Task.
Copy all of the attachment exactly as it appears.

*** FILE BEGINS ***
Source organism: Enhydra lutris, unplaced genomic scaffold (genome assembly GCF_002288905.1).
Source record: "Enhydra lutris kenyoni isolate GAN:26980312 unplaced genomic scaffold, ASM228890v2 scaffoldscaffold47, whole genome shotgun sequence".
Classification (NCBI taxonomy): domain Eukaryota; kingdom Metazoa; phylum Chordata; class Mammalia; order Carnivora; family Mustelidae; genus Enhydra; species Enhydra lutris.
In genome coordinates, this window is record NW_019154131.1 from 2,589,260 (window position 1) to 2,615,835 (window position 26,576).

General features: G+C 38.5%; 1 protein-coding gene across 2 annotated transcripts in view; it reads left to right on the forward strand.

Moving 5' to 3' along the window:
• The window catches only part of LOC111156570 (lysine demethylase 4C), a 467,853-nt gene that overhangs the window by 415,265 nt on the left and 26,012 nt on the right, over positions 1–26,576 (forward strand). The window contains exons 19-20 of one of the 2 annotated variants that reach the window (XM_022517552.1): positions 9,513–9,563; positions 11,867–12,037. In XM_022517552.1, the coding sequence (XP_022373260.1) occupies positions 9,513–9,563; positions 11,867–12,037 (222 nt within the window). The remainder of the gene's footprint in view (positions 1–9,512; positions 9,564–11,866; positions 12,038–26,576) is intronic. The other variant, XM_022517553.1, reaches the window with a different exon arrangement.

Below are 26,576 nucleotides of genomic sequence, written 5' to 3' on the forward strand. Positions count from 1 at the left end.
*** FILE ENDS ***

Source organism: Enhydra lutris, unplaced genomic scaffold (genome assembly GCF_002288905.1).
Source record: "Enhydra lutris kenyoni isolate GAN:26980312 unplaced genomic scaffold, ASM228890v2 scaffoldscaffold47, whole genome shotgun sequence".
Classification (NCBI taxonomy): domain Eukaryota; kingdom Metazoa; phylum Chordata; class Mammalia; order Carnivora; family Mustelidae; genus Enhydra; species Enhydra lutris.
In genome coordinates, this window is record NW_019154131.1 from 2,589,260 (window position 1) to 2,615,835 (window position 26,576).

General features: G+C 38.5%; 1 protein-coding gene across 2 annotated transcripts in view; it reads left to right on the forward strand.

Moving 5' to 3' along the window:
• The window catches only part of LOC111156570 (lysine demethylase 4C), a 467,853-nt gene that overhangs the window by 415,265 nt on the left and 26,012 nt on the right, over positions 1–26,576 (forward strand). The window contains exons 19-20 of one of the 2 annotated variants that reach the window (XM_022517552.1): positions 9,513–9,563; positions 11,867–12,037. In XM_022517552.1, the coding sequence (XP_022373260.1) occupies positions 9,513–9,563; positions 11,867–12,037 (222 nt within the window). The remainder of the gene's footprint in view (positions 1–9,512; positions 9,564–11,866; positions 12,038–26,576) is intronic. The other variant, XM_022517553.1, reaches the window with a different exon arrangement.

Below are 26,576 nucleotides of genomic sequence, written 5' to 3' on the forward strand. Positions count from 1 at the left end.